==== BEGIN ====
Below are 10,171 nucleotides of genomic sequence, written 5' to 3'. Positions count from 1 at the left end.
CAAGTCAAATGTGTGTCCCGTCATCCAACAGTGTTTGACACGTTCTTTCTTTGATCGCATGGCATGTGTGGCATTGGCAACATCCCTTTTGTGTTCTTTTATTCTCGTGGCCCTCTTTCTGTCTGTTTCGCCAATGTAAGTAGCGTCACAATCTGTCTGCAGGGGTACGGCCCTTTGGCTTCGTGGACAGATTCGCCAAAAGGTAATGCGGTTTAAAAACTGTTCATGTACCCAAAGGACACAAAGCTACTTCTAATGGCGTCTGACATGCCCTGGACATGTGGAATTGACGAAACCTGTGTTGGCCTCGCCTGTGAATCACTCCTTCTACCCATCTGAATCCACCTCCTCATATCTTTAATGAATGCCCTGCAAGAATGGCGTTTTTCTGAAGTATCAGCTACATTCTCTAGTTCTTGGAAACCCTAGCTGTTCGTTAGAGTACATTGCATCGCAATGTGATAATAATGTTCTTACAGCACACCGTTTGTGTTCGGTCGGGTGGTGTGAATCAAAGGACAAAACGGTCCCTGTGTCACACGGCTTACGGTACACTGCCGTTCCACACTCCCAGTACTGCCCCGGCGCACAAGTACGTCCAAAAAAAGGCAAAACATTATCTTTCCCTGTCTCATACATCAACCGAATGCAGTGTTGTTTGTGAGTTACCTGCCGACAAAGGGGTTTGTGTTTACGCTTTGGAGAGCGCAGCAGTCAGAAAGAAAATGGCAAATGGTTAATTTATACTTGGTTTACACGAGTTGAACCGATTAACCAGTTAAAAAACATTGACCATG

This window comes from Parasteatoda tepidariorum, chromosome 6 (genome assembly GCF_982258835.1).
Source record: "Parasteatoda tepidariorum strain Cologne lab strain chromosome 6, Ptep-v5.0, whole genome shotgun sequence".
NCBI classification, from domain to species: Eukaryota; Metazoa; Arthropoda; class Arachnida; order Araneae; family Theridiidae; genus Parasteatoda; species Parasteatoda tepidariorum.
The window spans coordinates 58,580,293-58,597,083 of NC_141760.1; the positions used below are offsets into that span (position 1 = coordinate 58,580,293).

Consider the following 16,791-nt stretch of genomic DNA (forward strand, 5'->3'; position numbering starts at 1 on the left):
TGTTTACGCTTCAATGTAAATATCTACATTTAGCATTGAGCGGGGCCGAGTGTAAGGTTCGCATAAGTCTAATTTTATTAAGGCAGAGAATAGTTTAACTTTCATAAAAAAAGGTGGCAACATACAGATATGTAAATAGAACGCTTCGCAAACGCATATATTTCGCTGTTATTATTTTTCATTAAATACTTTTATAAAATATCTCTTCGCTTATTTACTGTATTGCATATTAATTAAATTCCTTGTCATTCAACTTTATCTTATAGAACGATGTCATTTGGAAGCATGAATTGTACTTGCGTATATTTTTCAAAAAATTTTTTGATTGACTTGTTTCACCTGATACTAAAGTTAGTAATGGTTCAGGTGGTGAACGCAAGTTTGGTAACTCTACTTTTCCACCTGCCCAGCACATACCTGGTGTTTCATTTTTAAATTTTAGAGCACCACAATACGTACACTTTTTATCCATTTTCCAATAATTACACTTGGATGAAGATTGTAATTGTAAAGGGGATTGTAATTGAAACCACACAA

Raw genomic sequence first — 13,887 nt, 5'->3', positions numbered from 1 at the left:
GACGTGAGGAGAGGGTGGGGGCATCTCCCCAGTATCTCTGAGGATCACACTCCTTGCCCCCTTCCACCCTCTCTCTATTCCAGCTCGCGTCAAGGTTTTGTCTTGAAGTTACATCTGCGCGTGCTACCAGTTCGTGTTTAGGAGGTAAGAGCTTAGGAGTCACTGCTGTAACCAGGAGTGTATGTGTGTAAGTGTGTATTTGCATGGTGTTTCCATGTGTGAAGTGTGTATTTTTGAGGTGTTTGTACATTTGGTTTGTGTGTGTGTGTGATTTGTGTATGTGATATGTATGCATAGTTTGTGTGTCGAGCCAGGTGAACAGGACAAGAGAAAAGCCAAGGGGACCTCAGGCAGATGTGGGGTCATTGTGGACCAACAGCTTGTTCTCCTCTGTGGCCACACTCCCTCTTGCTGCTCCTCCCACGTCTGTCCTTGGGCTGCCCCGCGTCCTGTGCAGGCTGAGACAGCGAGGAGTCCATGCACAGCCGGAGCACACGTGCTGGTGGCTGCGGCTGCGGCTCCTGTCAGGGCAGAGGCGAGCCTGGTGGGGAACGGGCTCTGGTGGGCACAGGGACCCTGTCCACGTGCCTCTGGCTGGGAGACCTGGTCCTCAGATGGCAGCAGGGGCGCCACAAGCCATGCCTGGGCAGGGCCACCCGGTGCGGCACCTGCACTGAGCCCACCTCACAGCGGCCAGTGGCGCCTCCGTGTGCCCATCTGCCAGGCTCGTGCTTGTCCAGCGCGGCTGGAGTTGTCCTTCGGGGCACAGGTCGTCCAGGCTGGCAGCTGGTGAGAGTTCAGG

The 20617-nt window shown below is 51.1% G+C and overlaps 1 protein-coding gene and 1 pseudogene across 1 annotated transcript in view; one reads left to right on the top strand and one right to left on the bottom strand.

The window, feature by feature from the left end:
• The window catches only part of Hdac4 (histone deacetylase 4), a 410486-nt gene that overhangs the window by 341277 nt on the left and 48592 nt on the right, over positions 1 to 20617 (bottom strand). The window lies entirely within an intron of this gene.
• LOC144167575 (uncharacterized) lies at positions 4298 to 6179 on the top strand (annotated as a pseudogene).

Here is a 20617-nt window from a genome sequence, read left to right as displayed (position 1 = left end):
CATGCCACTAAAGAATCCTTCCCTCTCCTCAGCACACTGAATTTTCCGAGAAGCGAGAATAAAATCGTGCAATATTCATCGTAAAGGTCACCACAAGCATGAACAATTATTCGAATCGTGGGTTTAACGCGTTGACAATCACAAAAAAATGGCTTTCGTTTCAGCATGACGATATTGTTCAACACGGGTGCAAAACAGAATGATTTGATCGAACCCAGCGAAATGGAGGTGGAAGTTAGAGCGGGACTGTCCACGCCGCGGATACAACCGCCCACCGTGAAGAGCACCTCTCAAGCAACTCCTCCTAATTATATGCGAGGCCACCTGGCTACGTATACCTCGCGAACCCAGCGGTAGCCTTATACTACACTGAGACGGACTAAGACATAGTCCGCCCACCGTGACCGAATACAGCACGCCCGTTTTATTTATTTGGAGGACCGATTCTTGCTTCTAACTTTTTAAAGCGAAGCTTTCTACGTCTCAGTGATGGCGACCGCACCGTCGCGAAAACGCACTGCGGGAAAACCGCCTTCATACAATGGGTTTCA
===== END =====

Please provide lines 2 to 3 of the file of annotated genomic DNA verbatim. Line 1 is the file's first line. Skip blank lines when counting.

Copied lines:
CAAGTCAAATGTGTGTCCCGTCATCCAACAGTGTTTGACACGTTCTTTCTTTGATCGCATGGCATGTGTGGCATTGGCAACATCCCTTTTGTGTTCTTTTATTCTCGTGGCCCTCTTTCTGTCTGTTTCGCCAATGTAAGTAGCGTCACAATCTGTCTGCAGGGGTACGGCCCTTTGGCTTCGTGGACAGATTCGCCAAAAGGTAATGCGGTTTAAAAACTGTTCATGTACCCAAAGGACACAAAGCTACTTCTAATGGCGTCTGACATGCCCTGGACATGTGGAATTGACGAAACCTGTGTTGGCCTCGCCTGTGAATCACTCCTTCTACCCATCTGAATCCACCTCCTCATATCTTTAATGAATGCCCTGCAAGAATGGCGTTTTTCTGAAGTATCAGCTACATTCTCTAGTTCTTGGAAACCCTAGCTGTTCGTTAGAGTACATTGCATCGCAATGTGATAATAATGTTCTTACAGCACACCGTTTGTGTTCGGTCGGGTGGTGTGAATCAAAGGACAAAACGGTCCCTGTGTCACACGGCTTACGGTACACTGCCGTTCCACACTCCCAGTACTGCCCCGGCGCACAAGTACGTCCAAAAAAAGGCAAAACATTATCTTTCCCTGTCTCATACATCAACCGAATGCAGTGTTGTTTGTGAGTTACCTGCCGACAAAGGGGTTTGTGTTTACGCTTTGGAGAGCGCAGCAGTCAGAAAGAAAATGGCAAATGGTTAATTTATACTTGGTTTACACGAGTTGAACCGATTAACCAGTTAAAAAACATTGACCATG

This window comes from Parasteatoda tepidariorum, chromosome 6 (genome assembly GCF_982258835.1).